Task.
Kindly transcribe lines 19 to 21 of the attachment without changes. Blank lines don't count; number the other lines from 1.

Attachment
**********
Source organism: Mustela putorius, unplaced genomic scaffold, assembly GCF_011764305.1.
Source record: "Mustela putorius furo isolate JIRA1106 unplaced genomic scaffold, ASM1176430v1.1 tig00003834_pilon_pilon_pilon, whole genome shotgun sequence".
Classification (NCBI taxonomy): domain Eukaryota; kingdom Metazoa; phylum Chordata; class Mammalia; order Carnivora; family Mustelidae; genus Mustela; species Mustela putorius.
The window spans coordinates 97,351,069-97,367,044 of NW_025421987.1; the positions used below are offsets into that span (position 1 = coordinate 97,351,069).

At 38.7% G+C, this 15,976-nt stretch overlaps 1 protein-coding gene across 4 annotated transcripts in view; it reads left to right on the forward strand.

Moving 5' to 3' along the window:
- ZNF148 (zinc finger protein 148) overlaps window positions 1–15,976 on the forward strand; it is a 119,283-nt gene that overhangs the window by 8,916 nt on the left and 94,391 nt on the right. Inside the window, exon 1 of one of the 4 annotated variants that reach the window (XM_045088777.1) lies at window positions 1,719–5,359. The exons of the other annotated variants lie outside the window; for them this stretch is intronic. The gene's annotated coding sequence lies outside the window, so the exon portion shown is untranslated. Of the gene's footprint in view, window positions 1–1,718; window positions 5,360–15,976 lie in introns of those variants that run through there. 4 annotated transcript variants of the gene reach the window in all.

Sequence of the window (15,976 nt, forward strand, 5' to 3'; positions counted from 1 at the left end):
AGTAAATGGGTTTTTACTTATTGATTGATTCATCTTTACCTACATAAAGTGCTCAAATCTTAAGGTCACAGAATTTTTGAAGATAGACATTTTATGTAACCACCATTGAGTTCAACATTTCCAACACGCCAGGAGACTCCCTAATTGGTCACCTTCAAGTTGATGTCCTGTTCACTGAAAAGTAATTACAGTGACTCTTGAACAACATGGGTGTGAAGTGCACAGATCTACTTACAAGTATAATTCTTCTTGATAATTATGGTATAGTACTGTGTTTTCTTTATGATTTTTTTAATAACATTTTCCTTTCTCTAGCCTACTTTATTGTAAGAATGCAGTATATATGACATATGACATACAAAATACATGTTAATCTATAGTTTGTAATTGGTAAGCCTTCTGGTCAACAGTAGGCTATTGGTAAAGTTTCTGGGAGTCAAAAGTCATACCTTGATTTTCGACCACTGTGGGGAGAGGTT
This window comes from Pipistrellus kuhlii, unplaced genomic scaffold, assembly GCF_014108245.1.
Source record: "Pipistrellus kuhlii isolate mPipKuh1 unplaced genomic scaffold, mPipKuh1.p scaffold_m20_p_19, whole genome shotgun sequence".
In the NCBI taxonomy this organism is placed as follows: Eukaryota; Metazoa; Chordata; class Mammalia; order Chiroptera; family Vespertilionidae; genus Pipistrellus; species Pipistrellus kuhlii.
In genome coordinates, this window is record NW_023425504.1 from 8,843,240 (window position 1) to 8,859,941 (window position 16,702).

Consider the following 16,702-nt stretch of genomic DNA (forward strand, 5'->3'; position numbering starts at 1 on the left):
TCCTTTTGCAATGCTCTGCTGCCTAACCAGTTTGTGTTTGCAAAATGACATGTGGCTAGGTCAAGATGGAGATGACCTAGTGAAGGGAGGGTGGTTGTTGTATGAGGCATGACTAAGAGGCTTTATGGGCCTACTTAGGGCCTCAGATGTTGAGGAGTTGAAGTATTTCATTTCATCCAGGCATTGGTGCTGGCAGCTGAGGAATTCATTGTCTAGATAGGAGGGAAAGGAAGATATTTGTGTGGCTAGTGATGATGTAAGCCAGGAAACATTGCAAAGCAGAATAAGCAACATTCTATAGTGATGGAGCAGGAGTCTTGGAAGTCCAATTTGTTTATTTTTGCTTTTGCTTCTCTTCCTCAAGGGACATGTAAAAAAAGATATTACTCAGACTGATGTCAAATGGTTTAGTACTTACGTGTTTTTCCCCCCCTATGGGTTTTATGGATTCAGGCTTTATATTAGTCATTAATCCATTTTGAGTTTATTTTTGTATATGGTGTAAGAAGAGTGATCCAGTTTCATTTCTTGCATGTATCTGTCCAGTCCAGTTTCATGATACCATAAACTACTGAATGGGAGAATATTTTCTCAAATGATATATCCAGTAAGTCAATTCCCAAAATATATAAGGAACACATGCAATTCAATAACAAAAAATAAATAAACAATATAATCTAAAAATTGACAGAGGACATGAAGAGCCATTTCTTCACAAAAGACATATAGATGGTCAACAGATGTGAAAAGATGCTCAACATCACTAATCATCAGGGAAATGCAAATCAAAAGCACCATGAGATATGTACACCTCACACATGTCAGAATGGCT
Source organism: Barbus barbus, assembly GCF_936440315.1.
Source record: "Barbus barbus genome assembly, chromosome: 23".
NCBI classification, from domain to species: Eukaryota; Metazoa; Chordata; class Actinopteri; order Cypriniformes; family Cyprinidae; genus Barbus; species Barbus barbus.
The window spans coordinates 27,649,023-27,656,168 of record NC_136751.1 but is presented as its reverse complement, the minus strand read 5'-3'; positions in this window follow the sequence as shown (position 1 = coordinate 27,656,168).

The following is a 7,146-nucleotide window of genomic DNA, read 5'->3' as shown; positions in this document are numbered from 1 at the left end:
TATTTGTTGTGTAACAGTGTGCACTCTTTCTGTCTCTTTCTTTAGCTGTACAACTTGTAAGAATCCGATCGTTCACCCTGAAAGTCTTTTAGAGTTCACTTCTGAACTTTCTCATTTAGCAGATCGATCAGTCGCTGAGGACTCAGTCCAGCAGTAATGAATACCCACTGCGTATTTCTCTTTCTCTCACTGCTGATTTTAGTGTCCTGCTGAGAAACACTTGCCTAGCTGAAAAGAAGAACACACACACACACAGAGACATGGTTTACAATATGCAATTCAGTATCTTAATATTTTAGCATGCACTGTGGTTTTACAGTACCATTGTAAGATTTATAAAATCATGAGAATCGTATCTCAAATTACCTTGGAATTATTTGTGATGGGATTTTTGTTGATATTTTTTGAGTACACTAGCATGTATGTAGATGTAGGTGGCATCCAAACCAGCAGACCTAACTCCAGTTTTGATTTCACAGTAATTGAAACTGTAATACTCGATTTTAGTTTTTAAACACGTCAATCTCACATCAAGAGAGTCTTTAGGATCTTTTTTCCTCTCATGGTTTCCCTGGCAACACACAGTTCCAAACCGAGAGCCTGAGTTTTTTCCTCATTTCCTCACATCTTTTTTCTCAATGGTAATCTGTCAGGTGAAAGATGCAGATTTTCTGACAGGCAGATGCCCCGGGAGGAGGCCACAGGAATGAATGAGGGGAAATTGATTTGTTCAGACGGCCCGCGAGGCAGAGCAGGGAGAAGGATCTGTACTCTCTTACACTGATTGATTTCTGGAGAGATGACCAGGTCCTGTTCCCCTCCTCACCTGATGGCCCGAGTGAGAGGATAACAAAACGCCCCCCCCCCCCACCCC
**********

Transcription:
The window spans coordinates 27,649,023-27,656,168 of record NC_136751.1 but is presented as its reverse complement, the minus strand read 5'-3'; positions in this window follow the sequence as shown (position 1 = coordinate 27,656,168).

The following is a 7,146-nucleotide window of genomic DNA, read 5'->3' as shown; positions in this document are numbered from 1 at the left end:
TATTTGTTGTGTAACAGTGTGCACTCTTTCTGTCTCTTTCTTTAGCTGTACAACTTGTAAGAATCCGATCGTTCACCCTGAAAGTCTTTTAGAGTTCACTTCTGAACTTTCTCATTTAGCAGATCGATCAGTCGCTGAGGACTCAGTCCAGCAGTAATGAATACCCACTGCGTATTTCTCTTTCTCTCACTGCTGATTTTAGTGTCCTGCTGAGAAACACTTGCCTAGCTGAAAAGAAGAACACACACACACACAGAGACATGGTTTACAATATGCAATTCAGTATCTTAATATTTTAGCATGCACTGTGGTTTTACAGTACCATTGTAAGATTTATAAAATCATGAGAATCGTATCTCAAATTACCTTGGAATTATTTGTGATGGGATTTTTGTTGATATTTTTTGAGTACACTAGCATGTATGTAGATGTAGGTGGCATCCAAACCAGCAGACCTAACTCCAGTTTTGATTTCACAGTAATTGAAACTGTAATACTCGATTTTAGTTTTTAAACACGTCAATCTCACATCAAGAGAGTCTTTAGGATCTTTTTTCCTCTCATGGTTTCCCTGGCAACACACAGTTCCAAACCGAGAGCCTGAGTTTTTTCCTCATTTCCTCACATCTTTTTTCTCAATGGTAATCTGTCAGGTGAAAGATGCAGATTTTCTGACAGGCAGATGCCCCGGGAGGAGGCCACAGGAATGAATGAGGGGAAATTGATTTGTTCAGACGGCCCGCGAGGCAGAGCAGGGAGAAGGATCTGTACTCTCTTACACTGATTGATTTCTGGAGAGATGACCAGGTCCTGTTCCCCTCCTCACCTGATGGCCCGAGTGAGAGGATAACAAAACGCCCCCCCCCCCCACCCC